“It’s because Vancouver is the end of the road and it’s also because people’s living situations are less supported. There are a lot of folks coming out of SROs (single-room occupancy hotels) and shelters and literally off the street … If you’re discharging someone to a loving family to care for them that’s far better from a hospital point of view rather than discharging them to a shelter or literally to nowhere.”

All of the accused are in custody awaiting trial and no one was killed in any of the incidents.

At least one of the women beaten in December is still in hospital, as is one of the victims from the Jan. 31 stabbings, according to Vancouver police department spokesman, Const. Brian Montague.

Source: Erin Ellis, "St. Paul’s Hospital defends record after three discharged psychiatric patients arrested for violence," Vancouver Sun, March 1, 2013.

Comments
Willy Doetschmann
2014-07-28 11:28:54
What catches my attention most in this article is

1) "hospital staff will hold anyone %u2014 even against their will %u2014 if they are considered a threat to themselves or others," and they sure do, and with little to no consideration whether the drugs they give those patients (or let's call them rather prisoners)could be harmful. It was almost deadly twice for a patient I know personally.
"Considering" someone is subjective; the person's behavior or appearance could be from drug residues, side effects from drugs they gave them already - nothing objectively, scientifically stated, yet acted upon very strongly.

2) I had no idea that low incomes and inadequate housing trigger hospital interference. Is that a disorder, too, or just a reason to catch those people and "consider" them?
There isn't basically anything wrong with helping the struggling; help is so much needed, but please not with methods that I compare with having a butcher do a heart surgery that the patient's condition may not even require or allow. I wonder how they get medical clearance for certain cases.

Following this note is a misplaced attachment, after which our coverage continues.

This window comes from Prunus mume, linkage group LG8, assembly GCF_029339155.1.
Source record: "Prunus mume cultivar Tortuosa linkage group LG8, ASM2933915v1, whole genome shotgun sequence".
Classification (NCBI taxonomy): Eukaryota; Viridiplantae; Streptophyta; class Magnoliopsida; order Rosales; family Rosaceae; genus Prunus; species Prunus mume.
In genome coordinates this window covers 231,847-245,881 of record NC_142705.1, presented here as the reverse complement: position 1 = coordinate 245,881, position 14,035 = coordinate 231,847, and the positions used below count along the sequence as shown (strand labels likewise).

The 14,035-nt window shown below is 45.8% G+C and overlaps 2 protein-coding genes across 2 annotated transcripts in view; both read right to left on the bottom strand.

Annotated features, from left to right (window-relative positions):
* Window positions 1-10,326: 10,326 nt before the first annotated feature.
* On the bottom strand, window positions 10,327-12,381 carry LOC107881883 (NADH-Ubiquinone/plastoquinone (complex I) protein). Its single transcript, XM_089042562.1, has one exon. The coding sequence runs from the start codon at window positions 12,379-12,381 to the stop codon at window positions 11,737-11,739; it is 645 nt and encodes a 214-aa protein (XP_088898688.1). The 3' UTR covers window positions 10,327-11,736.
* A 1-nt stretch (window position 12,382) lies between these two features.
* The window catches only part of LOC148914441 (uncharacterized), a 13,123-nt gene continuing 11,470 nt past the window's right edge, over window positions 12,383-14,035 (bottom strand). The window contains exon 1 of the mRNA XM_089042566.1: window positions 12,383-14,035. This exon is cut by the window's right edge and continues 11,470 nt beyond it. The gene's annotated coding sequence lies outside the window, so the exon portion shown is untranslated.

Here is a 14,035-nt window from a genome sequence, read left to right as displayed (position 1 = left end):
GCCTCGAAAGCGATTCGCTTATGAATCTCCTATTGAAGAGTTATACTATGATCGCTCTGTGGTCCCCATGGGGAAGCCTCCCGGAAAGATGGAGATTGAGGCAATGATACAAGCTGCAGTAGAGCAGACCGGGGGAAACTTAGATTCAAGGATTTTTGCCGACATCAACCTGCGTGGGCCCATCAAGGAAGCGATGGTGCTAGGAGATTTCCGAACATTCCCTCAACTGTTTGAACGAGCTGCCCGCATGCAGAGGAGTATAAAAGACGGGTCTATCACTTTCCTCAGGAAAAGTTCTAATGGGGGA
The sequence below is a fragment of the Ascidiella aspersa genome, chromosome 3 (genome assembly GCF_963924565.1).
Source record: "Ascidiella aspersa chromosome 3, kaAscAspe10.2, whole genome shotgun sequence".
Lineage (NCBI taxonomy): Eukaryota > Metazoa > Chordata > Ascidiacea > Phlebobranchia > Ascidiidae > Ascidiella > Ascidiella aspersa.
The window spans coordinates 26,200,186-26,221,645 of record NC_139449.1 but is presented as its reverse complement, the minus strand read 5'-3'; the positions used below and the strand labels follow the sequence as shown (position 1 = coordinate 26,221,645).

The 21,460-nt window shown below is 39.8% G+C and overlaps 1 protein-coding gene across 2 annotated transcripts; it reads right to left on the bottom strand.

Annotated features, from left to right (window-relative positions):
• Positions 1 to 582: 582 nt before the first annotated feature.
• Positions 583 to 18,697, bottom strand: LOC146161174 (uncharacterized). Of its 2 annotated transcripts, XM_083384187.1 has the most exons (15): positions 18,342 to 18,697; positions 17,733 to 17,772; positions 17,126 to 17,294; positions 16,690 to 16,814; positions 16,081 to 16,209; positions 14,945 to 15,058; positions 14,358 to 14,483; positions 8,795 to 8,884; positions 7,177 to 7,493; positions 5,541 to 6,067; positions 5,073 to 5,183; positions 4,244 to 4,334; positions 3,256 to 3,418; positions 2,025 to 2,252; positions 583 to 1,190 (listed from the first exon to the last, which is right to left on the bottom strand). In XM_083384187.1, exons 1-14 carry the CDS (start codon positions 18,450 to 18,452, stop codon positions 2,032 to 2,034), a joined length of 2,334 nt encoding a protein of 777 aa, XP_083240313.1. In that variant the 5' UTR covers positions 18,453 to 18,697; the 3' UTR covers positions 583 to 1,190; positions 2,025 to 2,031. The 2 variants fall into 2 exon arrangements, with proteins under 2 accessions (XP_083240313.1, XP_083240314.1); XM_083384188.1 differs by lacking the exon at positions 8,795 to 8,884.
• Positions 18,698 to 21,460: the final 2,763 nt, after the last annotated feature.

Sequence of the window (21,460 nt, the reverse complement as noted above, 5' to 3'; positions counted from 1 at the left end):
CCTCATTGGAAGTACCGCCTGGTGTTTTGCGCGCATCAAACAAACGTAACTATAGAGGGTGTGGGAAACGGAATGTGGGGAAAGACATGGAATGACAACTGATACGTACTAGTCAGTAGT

3) Wonder how "those patients who are managing very well in the community as our neighbours, our friends, our brothers, our mothers" will be doing in 4, 8, 10 years from now.

Already in the 70s was known what's called in psychiatry the "revolving door" effect, meaning those large turning doors at some hotel entrances. In psychiatry it describes patients coming in, going out "healed", coming back in, getting out "healed", then coming back in, and so on and so forth, more and more until, like Dr. Kielholz, a psychiatry professor in Basel, my hometown, described it, "until they kill themselves at some point; nothing we can do about it." Medications in those times were laid out rather towards suicide than homicide. I lost a dear, very close family member exactly like this. "It's the illness," is a very famous phrase you hear in psychiatry to justify whatever they do. Interestingly enough, many if not most of those end-phase outburst people weren't just on psych medication or coming off it; they were also doing rather well in life until they got "considered"; which brings us to the question, "What was first, the chicken or the egg?"

A saying was also very common in my younger years, "In 19th century's psychiatry, the straight jacket was visible outside, and one could hear the patient scream and go wild; nowadays, with all the medication, the straight jacket is inside, invisible to others, and the patient's wild screams cannot be noticed anymore."